As a kid, I remember watching a TV show titled, “The Munsters.” Lily, the family matriarch, was a housewife who used a vacuum that worked in reverse, thereby blowing dust about the mansion. Her husband, Herman, was a good-natured, green-skinned, 7-foot buffoon, employed at a local funeral parlor. Grandpa, sarcastic by nature, spent his days concocting potions in the basement laboratory and owned a pet bat named Igor. Eddie – apart from being a werewolf and sleeping in a coffin – played the role of a typical American boy. And Marilyn….well, compared to the rest of her family, she seemed almost normal. Her family didn’t view her that way, though. They considered her the “odd one” of the bunch and pitied her. It’s too bad her suitors wouldn’t stick around. I wonder why.
Each character was unique in a strange sort of way, and each believed he or she was normal. In one episode, Lily opened a beauty salon because she thought other women would want to model her appearance. Needless to say, her business fell flat.
I chuckle at “The Munsters” and how, in a spoofy way, it depicted families worldwide. Let’s admit it – many lean toward the weird side. Dysfunction is so rampant that it seems the norm. That was true back in Bible days, too.
Remember Rebekah? This conniving mother encouraged and aided Jacob, her favorite son, in deceiving his blind father so he could receive (a.k.a. “steal”) his brother’s blessing (Genesis 27). Later, Jacob fled to his uncle Laban’s territory and fell in love with his cousin, Rachel. He asked permission to marry her. Uncle Laban said yes, but then he tricked Jacob on the wedding night by bringing Rachel’s older sister, Leah, into the bridal tent. Waking up beside his sister-in-law must have given Jacob a royal shock!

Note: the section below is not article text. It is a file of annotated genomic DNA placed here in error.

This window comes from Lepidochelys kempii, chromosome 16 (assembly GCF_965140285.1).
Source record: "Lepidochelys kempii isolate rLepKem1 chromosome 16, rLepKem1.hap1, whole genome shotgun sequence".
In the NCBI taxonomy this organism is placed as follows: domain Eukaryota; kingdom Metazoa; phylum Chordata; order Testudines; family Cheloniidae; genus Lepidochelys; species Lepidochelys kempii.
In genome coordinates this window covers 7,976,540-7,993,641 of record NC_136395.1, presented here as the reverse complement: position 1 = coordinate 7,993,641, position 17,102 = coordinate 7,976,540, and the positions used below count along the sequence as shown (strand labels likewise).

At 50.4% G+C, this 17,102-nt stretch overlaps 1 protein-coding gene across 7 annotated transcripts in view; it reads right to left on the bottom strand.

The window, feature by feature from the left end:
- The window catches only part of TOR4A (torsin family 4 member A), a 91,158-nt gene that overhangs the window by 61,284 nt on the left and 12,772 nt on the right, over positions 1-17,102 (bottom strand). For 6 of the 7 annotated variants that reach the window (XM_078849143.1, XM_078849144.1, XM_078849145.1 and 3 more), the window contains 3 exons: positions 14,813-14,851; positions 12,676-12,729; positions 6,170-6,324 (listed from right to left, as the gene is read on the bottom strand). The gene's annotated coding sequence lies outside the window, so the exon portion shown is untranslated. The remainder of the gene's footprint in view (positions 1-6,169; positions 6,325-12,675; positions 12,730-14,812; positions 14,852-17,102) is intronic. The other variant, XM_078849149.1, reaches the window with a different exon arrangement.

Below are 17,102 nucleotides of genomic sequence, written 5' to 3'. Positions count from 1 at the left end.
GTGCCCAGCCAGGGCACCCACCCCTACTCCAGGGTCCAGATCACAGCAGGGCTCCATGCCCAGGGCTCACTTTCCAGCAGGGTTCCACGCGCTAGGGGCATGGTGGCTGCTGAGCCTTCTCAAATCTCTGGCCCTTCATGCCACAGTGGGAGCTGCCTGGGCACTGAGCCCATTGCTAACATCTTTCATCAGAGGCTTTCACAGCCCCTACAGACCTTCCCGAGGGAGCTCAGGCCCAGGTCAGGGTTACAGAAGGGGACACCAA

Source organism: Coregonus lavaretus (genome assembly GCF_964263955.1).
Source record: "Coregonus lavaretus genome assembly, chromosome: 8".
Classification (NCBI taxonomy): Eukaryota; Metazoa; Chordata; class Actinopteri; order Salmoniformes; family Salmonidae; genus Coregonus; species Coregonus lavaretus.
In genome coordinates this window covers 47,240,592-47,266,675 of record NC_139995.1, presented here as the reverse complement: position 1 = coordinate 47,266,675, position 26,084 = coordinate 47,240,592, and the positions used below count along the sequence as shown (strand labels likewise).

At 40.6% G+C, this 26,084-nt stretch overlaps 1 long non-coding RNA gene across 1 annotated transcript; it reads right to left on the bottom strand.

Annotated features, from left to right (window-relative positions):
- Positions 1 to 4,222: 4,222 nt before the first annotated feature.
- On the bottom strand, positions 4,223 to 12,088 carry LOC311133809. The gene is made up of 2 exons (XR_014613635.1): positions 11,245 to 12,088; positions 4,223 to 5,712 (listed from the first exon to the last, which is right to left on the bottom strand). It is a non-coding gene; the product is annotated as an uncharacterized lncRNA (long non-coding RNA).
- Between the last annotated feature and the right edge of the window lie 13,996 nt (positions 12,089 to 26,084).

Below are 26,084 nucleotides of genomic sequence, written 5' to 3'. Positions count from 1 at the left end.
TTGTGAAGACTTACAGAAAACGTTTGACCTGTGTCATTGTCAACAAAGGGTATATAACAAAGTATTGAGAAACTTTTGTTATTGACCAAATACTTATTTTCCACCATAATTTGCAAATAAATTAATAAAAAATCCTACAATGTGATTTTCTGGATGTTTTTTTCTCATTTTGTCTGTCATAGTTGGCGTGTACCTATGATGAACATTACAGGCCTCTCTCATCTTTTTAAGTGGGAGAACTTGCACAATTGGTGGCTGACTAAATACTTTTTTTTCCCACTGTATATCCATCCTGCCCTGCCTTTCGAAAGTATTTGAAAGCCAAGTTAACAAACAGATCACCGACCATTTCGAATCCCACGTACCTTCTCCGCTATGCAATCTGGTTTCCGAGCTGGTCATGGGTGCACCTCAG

Besides that drama, we find Esau trying desperately to please his parents by marrying a wife who would hopefully meet their approval (they didn’t like his other two wives, apparently – Genesis 28:6-9). And we find Leah feeling rejected and jealous because Jacob obviously loved Rachel more than her (Genesis 29:31-35). Imagine celebrating Christmas or Thanksgiving with this bunch!
You know what amazes me? The fact that God accomplishes His purposes despite our dysfunctional shortcomings. If He used only perfect people, He’d be outta luck. And so, He takes us, as needy as we are, and weaves us into a divine tapestry. And He remains faithful.
Maybe you look at your family and think it warrants a TV show of its own. Dysfunction’s not the easiest thing in the world to deal with, but remember – nothing is impossible for God to fix, or to give you the strength to cope. Let Him love your loved ones through you, and let Him work in their hearts. Keep on praying. Keep on trusting. Keep on smiling. And remember – you might consider yourself as the only normal one of the bunch, but they might be viewing you otherwise!